If you have space around your home, gather energy from the top layers of ground, heated by the sun and connected to a heat exchanger. This method provides a consistent amount of energy all year round, for hot water, heating and cooling.
Works well on larger plots of land
No deep drilling required
Lower installation costs
Mainly solar energy being collected
Very low maintenance
How it works
Our earth has natural heat inside it from solar energy striking the ground, ground water movement and the natural geothermal gradient of heat rising from deep within the Earth. This natural renewable heat can be used to create heat for your own home.
A system of trenches are excavated in adjacent land such as a garden, field or paddocks. Typically, there would be between 2 and 8 trenches typically between 1.2 and 1.8 m in depth depending on the energy loads of the building, ground conditions and the available space. The trenches can be anything between 25 and 125 m in length, depending on the space available, the energy loads and the ground conditions.
Pipes are installed into each trench in a pattern dictated by the design and this could be between 2 and 6 pipes per trench or a slinky arrangement. The trenches are backfilled over the pipes and the area graded. The pipes in each trench allow water to flow along the trench and back again collecting energy. The trench pipework is connected by a manifold system which is connected to the heat pump, creating a closed system. The heat pump process is the same as for vertical borehole or closed systems in lakes or bodies of water. Fluid is circulated through the system and the difference in temperature between leaving and entering the heat pump, along with the refrigeration process, enables conversion into usable heat for the home.
Horizontal Trenched GSHP's provide a consistent amount of energy all year round, for hot water, heating and cooling.
Replacing a poorly designed system and saving 75% running costs
This client contacted us because of constant issues with his aging heat pump system. An early adopter of the technology, he had his heat pump installed in the early 2000s, but it had never lived up to expectations:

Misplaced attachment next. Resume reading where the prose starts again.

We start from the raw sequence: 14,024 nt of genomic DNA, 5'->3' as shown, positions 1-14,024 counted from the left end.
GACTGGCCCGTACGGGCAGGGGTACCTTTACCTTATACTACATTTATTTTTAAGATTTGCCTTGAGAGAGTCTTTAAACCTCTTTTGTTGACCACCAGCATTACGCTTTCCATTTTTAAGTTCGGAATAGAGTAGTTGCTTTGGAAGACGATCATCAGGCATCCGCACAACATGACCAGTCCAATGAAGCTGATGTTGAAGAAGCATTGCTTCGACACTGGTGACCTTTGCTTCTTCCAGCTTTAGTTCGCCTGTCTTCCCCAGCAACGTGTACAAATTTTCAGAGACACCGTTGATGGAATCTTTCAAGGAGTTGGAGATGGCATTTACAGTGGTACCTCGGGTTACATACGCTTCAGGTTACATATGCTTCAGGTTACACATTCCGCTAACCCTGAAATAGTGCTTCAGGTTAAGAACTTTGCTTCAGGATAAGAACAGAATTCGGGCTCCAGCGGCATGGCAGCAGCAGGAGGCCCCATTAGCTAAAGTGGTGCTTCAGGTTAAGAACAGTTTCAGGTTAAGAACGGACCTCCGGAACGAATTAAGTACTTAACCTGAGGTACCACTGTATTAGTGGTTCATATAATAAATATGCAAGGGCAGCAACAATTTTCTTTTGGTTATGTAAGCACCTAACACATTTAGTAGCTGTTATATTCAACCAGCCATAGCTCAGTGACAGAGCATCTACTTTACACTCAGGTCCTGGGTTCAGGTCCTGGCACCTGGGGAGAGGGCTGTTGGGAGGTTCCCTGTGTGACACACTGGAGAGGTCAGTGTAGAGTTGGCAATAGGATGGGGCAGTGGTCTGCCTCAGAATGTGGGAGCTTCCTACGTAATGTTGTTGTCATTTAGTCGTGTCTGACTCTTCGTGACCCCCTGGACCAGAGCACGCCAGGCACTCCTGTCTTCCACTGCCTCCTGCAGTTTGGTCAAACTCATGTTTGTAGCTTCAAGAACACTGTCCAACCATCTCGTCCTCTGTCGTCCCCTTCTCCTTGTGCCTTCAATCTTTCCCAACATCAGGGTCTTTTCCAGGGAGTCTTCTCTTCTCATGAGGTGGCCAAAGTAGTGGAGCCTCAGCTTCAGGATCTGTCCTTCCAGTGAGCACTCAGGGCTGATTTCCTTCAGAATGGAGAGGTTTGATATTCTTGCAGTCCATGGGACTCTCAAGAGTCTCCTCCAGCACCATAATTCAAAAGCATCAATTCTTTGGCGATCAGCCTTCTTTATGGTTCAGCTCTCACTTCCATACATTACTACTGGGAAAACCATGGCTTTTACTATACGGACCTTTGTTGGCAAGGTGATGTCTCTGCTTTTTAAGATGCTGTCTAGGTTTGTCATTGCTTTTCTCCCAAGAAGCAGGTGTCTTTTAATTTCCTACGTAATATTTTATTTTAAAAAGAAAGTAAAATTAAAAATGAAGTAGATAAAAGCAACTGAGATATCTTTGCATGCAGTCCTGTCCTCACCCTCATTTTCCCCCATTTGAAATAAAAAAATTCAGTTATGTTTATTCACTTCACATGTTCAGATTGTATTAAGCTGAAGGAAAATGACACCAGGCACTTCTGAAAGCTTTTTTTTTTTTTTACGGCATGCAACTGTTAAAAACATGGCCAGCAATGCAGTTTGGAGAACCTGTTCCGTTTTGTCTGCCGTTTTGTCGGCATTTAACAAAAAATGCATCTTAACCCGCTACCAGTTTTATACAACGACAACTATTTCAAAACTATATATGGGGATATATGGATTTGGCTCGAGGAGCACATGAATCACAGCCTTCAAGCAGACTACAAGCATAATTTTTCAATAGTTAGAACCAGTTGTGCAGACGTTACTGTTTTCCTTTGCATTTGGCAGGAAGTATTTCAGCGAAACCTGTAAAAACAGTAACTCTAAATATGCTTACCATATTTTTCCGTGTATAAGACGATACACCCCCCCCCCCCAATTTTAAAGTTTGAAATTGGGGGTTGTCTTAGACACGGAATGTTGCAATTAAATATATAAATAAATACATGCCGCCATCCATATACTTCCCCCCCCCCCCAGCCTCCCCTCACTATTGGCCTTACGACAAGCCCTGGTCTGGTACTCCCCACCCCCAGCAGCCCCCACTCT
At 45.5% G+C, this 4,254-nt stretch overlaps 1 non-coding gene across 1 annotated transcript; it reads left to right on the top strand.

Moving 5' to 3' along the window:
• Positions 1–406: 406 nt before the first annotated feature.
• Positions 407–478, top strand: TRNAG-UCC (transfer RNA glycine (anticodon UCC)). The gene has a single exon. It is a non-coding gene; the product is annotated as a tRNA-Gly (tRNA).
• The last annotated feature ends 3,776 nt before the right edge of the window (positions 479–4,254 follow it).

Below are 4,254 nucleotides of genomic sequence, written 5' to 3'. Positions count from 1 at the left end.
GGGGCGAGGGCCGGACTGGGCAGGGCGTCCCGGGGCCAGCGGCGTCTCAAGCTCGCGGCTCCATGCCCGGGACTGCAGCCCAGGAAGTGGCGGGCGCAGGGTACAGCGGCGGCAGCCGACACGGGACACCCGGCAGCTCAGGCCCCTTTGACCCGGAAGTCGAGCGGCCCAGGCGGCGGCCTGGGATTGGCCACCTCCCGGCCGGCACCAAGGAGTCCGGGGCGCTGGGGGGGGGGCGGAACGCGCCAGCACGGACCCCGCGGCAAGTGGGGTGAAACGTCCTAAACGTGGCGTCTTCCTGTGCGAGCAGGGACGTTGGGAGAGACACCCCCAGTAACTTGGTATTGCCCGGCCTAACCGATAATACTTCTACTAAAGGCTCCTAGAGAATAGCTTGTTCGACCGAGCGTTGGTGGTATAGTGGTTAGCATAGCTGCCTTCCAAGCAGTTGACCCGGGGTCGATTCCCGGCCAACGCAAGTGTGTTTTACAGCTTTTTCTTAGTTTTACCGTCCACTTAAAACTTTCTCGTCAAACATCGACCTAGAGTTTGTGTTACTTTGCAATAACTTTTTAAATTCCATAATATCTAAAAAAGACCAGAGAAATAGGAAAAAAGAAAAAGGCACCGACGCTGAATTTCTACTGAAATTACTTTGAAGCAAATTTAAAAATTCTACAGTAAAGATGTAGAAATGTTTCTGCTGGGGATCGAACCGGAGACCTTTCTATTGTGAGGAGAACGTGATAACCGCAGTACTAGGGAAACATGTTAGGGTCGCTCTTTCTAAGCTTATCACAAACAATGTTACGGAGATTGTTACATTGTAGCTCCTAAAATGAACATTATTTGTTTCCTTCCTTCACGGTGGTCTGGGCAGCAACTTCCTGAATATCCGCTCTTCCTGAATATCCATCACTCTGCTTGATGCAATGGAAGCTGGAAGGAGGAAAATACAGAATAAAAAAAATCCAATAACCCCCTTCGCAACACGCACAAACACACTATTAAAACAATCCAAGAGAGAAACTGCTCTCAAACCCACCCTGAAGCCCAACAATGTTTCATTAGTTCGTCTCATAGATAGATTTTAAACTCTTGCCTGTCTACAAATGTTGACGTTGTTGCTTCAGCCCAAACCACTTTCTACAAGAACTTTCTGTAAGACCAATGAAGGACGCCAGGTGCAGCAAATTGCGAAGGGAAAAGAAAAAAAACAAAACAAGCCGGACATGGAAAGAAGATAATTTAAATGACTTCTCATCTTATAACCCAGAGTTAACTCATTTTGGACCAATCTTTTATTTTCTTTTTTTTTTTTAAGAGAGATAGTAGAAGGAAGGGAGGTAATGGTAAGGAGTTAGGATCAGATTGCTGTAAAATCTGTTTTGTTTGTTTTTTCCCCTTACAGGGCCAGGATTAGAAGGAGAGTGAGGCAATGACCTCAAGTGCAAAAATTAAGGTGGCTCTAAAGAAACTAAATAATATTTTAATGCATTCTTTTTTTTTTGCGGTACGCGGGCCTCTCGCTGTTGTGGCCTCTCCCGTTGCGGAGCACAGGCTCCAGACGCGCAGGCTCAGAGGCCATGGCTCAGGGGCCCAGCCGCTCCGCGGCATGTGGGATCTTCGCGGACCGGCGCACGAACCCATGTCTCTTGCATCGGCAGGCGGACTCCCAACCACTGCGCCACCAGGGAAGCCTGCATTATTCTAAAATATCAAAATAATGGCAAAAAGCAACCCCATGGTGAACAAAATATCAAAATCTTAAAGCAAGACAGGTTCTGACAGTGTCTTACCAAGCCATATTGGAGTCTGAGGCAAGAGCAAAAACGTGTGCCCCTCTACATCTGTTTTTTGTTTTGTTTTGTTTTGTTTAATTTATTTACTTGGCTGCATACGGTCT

Using considerably more power than he had been advised
Producing low ground loop temperatures due to incorrectly sized ground collector and heat pump selection
Creating very high pumping costs because of the poor hydraulic design of the ground loop and considerable ice build-up on the ground loop pipe work in the utility room.
Over the years this customer had operated the system, the original installer had replaced the heat pump several times due to power issues, and had even (at his own expense) installed 3 phase power thinking that bigger was better and that 3 phase would stop the lights from flickering when the heat pump came on. Finally, the heat pump failed completely and the customer was ready to ditch the technology entirely and opt for LPG or oil, or have another go at a ground source heat pump.
The customer asked our advice and we carried out a detailed load calculation for the house, discovering that the heat pump was hugely oversized and the ground loop undersized. The heat pump was operating constantly at 55 degrees Centigrade (above manufacturers guidelines) to maintain the hot water tank temperatures and was cooled down to 35-40 degrees for the underfloor heating and radiators. The heat pump system also took up most of a utility room and a large part of an upstairs cupboard.
Having completed the load calculations, we produced a revised design. The result was a peak load of just 8 kW. The ground loop was replaced with a new system that was hydraulically balanced and correctly sized, the entire utility room pipe work was removed and replaced with new, the heat pump selected was a Mastertherm AQ22i single phase combi unit with an integral 170 litre hot water tank and a small 100 litre buffer fitted in behind the combi. The more compact installation meant that the customer could now have a washing machine in the utility room and gain back the cupboard on the landing.
The running costs for the heating and hot water have been reduced by 75%, the system operates as it should and the customer no longer has to adjust valves or settings to get the system to perform.